Who is Female Solidarity For? Notes on Mulvey and Mean Girls

Curator's Note

Laura Mulvey's highly generative essay "Visual Pleasure and Narrative Cinema" extends beyond describing sexism by aspiring to dismantle cinema’s phallocentric pleasure through a scrutinizing analysis. Mulvey’s theory, however, may have inspired more critique than new methods of film-making. Blockbuster films continue to be primarily directed, produced, and written by men. Despite this fact, female-led films are popular enough to be considered their own genre. For a feminist mode of film to thrive, it may be necessary to reevaluate current film praxis against criticism of past Hollywood film. Otherwise the sexual division of labor in film will continue to reproduce the psychical patriarchal structures behind mainstream practices that compartmentalize women as the bearers of meaning, rarely the makers of meaning.

So if mainstream cinema is indeed a male-dominated industry, then why invest so much in the female ensemble film? Who do such films benefit? And to what extent can films primarily produced by men be feminist? While these questions cannot be completely answered in this article, a concern that female ensembles can be puppeted to replicate patriarchal ideology should prove the periphery of a film—its camera crew, directors, designers, etc.—needs to be accounted for when evaluating a film’s politics.

Mean Girls (2004) which was written by Tina Fey though directed and produced by men includes a brief vision of entertainment performed and shot through a female gaze—the iconic dance to “Jingle Bell Rock.” Most notable is the scene’s humor, momentarily driven by a clash between the provocative and sexy girl group and the presence of a woman holding a camera. Regina George’s mom (Amy Poehler) is a spectator but someone the audience identifies against. The film encourages the audience to dismiss her presence let alone take her cinematography seriously. But in that same scene, the high-school boys sitting in the auditorium’s front row are comfortable spectators and available for the audience of Mean Girls to identify with. Actresses in the film serve to be looked at and the film works to avoid seeing through their perspective. Then when the music stops playing and Cady Heron (Lindsay Lohan) begins singing in a heartfelt moment and the entire audience joins along, the girls arguably lose their intimidating sex appeal. The voyeurism is lost as the audience is no longer looking at the girls but now a part of the performance. This loss harkens back to Mulvey’s argument that the narrative in film works to tame the vision of sexually threatening, or “castrating,” women. Moreover, film can work to reaffirm women as objects of the male gaze and exclude them from agentive roles like director or producer, roles that can center a female perspective.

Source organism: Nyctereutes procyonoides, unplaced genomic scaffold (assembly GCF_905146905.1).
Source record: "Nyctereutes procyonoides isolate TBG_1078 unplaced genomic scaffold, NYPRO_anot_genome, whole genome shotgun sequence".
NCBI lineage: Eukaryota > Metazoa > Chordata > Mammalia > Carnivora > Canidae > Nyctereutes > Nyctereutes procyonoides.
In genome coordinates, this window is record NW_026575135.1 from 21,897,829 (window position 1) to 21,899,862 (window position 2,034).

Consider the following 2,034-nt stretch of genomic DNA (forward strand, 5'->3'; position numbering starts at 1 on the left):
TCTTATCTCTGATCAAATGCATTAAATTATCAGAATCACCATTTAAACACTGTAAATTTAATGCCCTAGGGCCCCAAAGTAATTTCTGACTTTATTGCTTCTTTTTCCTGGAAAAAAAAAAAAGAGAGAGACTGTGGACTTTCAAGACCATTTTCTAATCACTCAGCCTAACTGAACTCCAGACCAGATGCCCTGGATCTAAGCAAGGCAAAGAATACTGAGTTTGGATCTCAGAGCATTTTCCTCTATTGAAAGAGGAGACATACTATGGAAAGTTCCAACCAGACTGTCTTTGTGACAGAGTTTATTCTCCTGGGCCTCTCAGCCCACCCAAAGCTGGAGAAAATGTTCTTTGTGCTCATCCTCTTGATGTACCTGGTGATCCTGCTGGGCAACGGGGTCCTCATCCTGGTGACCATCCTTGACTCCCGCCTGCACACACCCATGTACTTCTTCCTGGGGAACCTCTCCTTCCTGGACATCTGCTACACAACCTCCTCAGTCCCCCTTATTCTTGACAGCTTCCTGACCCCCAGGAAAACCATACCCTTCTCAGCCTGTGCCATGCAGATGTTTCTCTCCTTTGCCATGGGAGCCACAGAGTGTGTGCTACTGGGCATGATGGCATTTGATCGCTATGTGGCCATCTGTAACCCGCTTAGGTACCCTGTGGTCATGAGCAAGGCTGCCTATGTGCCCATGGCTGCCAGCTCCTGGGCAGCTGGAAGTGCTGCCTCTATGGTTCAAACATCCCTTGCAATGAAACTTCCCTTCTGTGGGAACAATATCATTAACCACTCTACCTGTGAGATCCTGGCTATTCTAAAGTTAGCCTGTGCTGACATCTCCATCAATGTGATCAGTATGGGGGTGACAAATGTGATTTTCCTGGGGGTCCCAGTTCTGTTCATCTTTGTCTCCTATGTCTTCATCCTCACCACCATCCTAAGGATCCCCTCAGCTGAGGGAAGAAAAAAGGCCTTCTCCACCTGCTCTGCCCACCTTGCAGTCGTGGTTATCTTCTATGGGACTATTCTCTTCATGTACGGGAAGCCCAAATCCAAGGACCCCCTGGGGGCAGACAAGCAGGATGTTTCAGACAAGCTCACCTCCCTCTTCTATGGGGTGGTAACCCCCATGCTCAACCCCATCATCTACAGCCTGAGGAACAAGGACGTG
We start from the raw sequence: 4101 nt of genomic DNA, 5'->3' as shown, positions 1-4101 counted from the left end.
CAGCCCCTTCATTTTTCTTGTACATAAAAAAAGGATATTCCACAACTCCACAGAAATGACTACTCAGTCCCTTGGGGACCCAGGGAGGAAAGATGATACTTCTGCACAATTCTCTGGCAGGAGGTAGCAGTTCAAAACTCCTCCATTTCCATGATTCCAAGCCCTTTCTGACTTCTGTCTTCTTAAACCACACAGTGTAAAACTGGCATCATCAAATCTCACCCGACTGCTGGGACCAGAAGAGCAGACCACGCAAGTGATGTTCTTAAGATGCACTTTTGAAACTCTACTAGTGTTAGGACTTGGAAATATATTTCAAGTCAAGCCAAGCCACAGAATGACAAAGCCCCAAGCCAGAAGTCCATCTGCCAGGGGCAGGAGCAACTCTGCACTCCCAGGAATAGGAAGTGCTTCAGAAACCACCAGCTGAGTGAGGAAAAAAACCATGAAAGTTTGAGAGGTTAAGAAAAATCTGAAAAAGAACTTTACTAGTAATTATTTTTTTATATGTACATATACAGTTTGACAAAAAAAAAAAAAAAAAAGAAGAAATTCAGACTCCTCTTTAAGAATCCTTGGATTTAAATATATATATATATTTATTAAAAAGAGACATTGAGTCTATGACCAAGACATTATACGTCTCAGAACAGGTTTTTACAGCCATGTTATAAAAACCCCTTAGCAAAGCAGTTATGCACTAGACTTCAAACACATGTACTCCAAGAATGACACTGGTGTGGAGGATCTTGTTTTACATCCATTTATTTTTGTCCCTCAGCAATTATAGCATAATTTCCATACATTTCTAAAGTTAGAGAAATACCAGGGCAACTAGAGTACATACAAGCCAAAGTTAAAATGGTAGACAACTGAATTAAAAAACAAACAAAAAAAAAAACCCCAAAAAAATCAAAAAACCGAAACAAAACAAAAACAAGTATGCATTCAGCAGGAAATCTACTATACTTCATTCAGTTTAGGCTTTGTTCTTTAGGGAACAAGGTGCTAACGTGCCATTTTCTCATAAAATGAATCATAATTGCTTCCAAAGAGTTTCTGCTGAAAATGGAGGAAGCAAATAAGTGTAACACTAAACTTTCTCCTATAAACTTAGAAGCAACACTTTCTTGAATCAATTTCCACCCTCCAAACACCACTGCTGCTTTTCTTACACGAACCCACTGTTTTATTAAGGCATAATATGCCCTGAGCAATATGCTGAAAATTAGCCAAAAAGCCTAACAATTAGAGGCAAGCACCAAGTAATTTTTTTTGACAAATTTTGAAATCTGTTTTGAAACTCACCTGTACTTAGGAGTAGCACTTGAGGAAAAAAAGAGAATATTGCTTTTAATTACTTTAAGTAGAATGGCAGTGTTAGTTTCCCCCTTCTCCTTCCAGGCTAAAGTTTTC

To declare the impossibility of a feminist film in mainstream cinema would be short-sighted. Though it would be just as naive to recognize all displays of female solidarity as feminist, progressive, or radical, especially when the female ensemble film often aligns “female” with hyper-glamorous whiteness. Here Mulvey’s article is useful for testing the degree to which blockbuster cinema has responded to recent feminist criticism. The persistent disproportion between men and women working in the film industry will be a problem to grapple with but acknowledging the complexity of sexual politics hopefully can encourage variation in cinematic practice.

I would like to draw attention to female ensemble films produced outside of Hollywood, side-stepping the film industry’s faults. One collective project “Joanie 4 Jackie” is comprised of low-budget films made by women for other women. Newer media forms, such as online vlogs,  also offer female-produced art and discouse room for expansion. In these alternatives, the female ensemble is not used as a means to benefit a male crew, and it isn't formed for an imagined male spectator. Like Mean Girls and its analogs, female solidarity is at risk of being hijacked and falling back into antifeminist, phallocentric narratives. Though blockbuster films may indeed contain strains of feminism, the potential for feminist film cannot be fully realized unless more attention is given to cinematic art where women occupy roles outside of actress, perhaps enticing less discussion on the male gaze and instead inspiring new theories on the under-discussed female gaze.

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